Canadian airports: bilingualism has lead in the wing

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This article highlights the struggle to fill bilingual positions. It’s very difficult to hire bilingual in areas where the majority population speaks one language or the other.

This results in the necessity to hire outside of local to meet bilingual mandates, and results in the forced alteration of local demographics… a problem that NB has been faced with many times.
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Canadian airports: bilingualism has lead in the wing

(Ottawa) The rate of bilingual employees has declined in almost all Canadian airport checkpoints since 2010, including in Montreal, reveals new information obtained by La Presse . The Office of the Commissioner of Official Languages has just investigated this matter and will publish a series of recommendations tomorrow.

Between 2010 and 2015, the proportion of bilingual agents has dropped from 8% to 6% in Toronto, from 13% to 11% in Vancouver, from 14% to 9% in Winnipeg, and from 99% to 94% Of documents obtained under the Access to Information Act. The Canadian Air Transport Security Authority (CATSA), responsible for airport controls, recognizes that there is “room for improvement” in this file.

” Recruiting bilingual officers in some parts of the country is clearly a challenge. – Mathieu Larocque, CATSA Spokesperson

“We are trying to improve continuously to offer better bilingual service, we support our suppliers in their recruitment efforts, but surely it is not easy,” adds. Mr. Larocque.

“SYSTEMIC PROBLEMS”

CATSA, which has 6,000 officers at Canadian airports, has been criticized by the Office of the Commissioner of Official Languages for several years. In its most recent annual report, the organization highlighted the existence of “recurring complaints, which reflect systemic problems”.

Nelson Kalil, spokesperson for the Commissariat, was unable to comment on the details of La Presse’s figures . The organization will unveil the results of its long-standing investigation into CATSA tomorrow, as well as a series of recommendations. Mr. Kalil, however, confirms that the bilingualism rates observed in 2016 are very similar to those of 2015. “There is a shortage of bilingual agents at airports, that’s clear. ”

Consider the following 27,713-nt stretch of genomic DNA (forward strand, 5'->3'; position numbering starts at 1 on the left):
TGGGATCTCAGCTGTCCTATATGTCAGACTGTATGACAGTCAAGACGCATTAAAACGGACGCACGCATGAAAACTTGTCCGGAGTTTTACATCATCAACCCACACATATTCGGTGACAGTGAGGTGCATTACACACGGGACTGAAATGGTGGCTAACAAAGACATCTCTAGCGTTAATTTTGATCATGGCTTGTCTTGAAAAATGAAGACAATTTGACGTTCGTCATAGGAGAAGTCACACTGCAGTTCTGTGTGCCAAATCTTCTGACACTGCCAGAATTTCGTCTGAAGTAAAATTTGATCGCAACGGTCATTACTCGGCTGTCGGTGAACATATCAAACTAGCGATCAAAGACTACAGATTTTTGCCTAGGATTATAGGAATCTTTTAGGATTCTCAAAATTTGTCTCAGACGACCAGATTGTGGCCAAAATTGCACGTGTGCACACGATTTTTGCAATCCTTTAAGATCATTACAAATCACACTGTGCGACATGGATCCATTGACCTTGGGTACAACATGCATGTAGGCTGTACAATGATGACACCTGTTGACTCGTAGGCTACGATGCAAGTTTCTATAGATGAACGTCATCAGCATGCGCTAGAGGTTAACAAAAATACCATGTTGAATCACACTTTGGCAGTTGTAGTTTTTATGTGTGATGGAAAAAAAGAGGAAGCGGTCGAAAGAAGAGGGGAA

CATSA outsources the hiring of its agents to three private security firms across the country: G4S in the West, GardaWorld in the Prairies and Ontario, and Securitas in Quebec and the Maritimes. Financial incentives are available to these companies for the recruitment of bilingual staff, a measure that is not sufficient in several cities.

Isabelle Panelli, GardaWorld spokesperson, confirmed some hiring difficulties. The Montreal group, which employs 4,300 agents at 28 airports, says making bilingualism “a top priority” and investing “every effort to recruit bilingual agents”.

“Of course, in bilingual markets, bilingualism adds an additional challenge to predominantly English-speaking cities, but we promote positions in both official languages, as well as deploy recruitment campaigns at universities where courses are offered French language as well as with local Francophone organizations in remote areas, “argued M me Panelli.

LITTLE COMPLAINTS

Despite the declining bilingualism rates at most major airports, CATSA believes it respects Canada’s official language laws for the vast majority of the time.

The regulations do not require bilingualism at the excavation points, but rather an “active offer” to make passengers understand that services are available in their language.

Basically, it comes down to a “hello, hi”, says Mathieu Larocque.

However, CATSA is required to have staff available in both languages at all times at major airports in the country. “If the hosting agent is not bilingual, he or she must find a colleague who speaks the client’s language,” the spokesman said.

The low number of complaints made relative to official languages shows a “relatively high” level of satisfaction, the federal agency said. CATSA received 48 complaints last year, compared with 22 complaints in 2012.

“We are constantly trying to improve our offer of bilingual service at airports,” argued Mathieu Larocque. A complaint is a complaint too. We also have to keep in mind that we control more than 60 million passengers a year. The number of complaints is, on the whole, very limited. ”

Of the eight largest airports in the country, only those in Halifax and Ottawa have improved their bilingualism rates at search points over the past five years.

– With William Leclerc

“Proportion of bilingual agents at excavation points
City 2010 2015
Toronto 8.1% 6.3%
Calgary 8.1% 7.3%
Edmonton 9.5% 7.3%
Winnipeg 13.9% 9.3%
Vancouver 13.0% 11.1%
Halifax 11.6% 17.0%
Ottawa 29.0% 30.5%
Montreal 98.9% 94.1% ยป

http://affaires.lapresse.ca/economie/transports/201703/20/01-5080357-aeroports-canadiens-le-bilinguisme-a-du-plomb-dans-laile.php?utm_source=dlvr.it&utm_medium=twitter

 

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